John Tyler is convinced that Baltimore is filled with passionate, young, talented artists and musicians. He created the annual Love Groove Festival to create a space for collaborations to happen between musicians, artists, and performing artists. In addition to performances and exhibits, the festival also offers educational workshops and networking opportunities to allow artists to grow professionally and learn from one another.
Tyler started Love Groove in 2017 while a student at the Baltimore Design School. He felt that there were not enough opportunities for young Baltimoreans to showcase their work and also that musicians typically stay within their own genres and cliques, rather than collaborating and mixing with other kinds of musicians.
“I started exploring the city in high school and I was into punk and rock music, held at skate parks, and jazz events on stoops,” Tyler recalls. “I was also into hiphop, usually in someone’s grandma’s basement, or underground EDM in the Copycat, and I started traveling around between spaces.”
“At every [concert] event I went to, I wondered, why are all these people on a ‘real’ stage and with upscale production but these people are not? And also, why is everyone so disconnected? I would never see the skate kids with the jazz or the hiphop crowd.” Tyler decided to create a bridge to music venues for emerging artists and to include every genre of sound. “I was so in love with everything, and it seemed like a good way to bring different communities together,” he explains. This was the format for the foundation of Love Groove.
After finishing the sixth festival in August 2022, hosted at Center Stage, Tyler plans to continue Love Groove’s mission to empower young artists. It has evolved and expanded from strictly a music festival to also showcasing Baltimore’s visual artists and film producers in exhibits, screenings, and live discussions.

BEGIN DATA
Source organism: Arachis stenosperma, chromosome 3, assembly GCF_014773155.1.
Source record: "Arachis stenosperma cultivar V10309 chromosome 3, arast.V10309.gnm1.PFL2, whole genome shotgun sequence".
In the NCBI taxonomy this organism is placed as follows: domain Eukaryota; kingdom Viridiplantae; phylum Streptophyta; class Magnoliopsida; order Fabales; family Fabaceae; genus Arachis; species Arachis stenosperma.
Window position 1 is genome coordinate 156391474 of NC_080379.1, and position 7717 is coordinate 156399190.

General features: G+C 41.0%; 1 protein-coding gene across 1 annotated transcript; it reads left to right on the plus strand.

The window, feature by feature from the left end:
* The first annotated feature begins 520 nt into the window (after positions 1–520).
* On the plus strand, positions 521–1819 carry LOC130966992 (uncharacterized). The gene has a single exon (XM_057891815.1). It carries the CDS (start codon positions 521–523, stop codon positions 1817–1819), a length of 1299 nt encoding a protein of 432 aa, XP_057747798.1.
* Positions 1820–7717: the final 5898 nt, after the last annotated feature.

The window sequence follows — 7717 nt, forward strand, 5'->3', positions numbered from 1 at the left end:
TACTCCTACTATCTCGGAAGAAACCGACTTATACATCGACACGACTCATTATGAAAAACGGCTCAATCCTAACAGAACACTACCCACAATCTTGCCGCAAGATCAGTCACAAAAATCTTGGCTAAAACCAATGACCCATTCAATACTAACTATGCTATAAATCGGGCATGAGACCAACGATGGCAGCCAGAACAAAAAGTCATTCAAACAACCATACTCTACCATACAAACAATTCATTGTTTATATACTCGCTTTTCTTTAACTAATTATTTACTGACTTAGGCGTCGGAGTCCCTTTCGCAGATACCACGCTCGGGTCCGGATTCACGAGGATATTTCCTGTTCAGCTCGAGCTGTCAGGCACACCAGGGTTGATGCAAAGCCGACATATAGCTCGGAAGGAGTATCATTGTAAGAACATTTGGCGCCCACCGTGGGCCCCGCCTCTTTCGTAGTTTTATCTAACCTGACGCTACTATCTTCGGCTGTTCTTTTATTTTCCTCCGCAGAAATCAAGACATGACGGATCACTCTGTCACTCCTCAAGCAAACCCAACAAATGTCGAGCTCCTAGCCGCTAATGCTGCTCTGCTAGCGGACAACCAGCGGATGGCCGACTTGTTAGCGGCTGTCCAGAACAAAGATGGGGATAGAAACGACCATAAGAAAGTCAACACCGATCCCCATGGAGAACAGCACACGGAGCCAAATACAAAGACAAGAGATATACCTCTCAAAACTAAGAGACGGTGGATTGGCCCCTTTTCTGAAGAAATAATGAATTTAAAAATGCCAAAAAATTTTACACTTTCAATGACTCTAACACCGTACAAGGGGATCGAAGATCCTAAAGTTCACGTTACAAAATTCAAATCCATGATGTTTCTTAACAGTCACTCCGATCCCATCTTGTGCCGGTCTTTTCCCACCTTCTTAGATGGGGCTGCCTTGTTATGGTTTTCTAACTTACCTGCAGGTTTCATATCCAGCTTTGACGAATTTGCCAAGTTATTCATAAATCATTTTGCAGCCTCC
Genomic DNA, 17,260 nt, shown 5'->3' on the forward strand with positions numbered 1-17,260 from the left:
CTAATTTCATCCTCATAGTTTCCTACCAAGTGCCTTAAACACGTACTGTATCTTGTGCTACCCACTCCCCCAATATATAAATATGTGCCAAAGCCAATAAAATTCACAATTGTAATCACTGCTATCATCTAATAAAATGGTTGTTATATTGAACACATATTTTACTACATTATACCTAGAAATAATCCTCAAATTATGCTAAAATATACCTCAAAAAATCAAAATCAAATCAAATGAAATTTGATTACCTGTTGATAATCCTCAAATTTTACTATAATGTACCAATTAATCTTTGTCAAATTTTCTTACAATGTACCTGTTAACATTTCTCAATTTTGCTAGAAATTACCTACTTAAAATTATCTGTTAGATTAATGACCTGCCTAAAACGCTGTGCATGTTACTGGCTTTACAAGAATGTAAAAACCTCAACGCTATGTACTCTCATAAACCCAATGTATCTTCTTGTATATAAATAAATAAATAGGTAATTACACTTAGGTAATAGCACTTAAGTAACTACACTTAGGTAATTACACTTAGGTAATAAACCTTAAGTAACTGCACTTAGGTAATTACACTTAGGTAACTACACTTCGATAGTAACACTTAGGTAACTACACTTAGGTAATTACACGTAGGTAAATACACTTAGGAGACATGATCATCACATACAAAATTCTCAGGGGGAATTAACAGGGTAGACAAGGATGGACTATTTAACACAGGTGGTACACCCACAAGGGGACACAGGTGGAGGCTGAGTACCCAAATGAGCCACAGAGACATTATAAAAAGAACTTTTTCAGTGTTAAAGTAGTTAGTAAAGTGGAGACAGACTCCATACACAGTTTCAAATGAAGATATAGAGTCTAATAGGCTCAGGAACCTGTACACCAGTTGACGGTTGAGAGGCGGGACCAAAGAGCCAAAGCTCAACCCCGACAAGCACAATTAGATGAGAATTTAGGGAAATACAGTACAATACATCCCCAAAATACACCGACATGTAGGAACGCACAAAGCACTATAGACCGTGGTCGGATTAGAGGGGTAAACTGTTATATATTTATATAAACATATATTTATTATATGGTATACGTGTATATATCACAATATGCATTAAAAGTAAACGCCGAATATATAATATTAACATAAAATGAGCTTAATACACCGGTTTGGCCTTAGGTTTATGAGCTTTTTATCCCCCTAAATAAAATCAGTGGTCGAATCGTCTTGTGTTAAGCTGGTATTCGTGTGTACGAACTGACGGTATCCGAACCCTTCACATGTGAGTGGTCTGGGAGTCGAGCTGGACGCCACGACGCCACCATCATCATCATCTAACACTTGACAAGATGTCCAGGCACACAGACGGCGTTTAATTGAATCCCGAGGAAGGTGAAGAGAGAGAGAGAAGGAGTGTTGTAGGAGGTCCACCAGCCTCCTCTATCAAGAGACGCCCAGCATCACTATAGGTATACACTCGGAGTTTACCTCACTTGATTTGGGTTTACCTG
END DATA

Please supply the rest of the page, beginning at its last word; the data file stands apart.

The festival’s name came from two different sources. “In 2017 I put out an album called True Love,” says Tyler. “And at the same time, Kendrick Lamar was on tour with the King Kunta Groove Sessions… So I took the word love from my album and combined it with groove from his tour. I liked that word, groove, how it feels, and how it can represent all genres of music.”
Over the past six years, Love Groove has featured live and virtual music concerts and also launched an all-women’s showcase highlighting talented women artists in Baltimore at venues such as Motor House, the 8 x 10, The Function, and NomüNomü, where they created elaborate set design like a live TV performance. In 2021, Love Groove formed a partnership with Baltimore Center Stage which has served as a home base for the festival for the past two years, with state-of-the-art performance capabilities, art gallery, and staging venue.
A singer who plays guitar, bass, and piano, Tyler is currently learning the saxophone, personally incorporating all of his musical talents and interests. Although his day job is composing music for commercials and film, he is focused on the potential for Love Groove to keep growing. To date, the festival has highlighted over 200 young Baltimore artists, and Tyler says he wants to expand its mission and presence nationally and also include high school students as volunteers.
The application for opens in December to anyone who wants to participate, including musicians, filmmakers, performing artists, and visual artists, as well as people who want to help market the festival through commissioned flyers, photos, video, and animation. Tyler wants you to know that all are welcome.
Photos by Jill Fannon of participating artists, outdoors at Cylburn Arbouretum and also live during the 6th Annual Love Groove Festival at Center Stage Baltimore.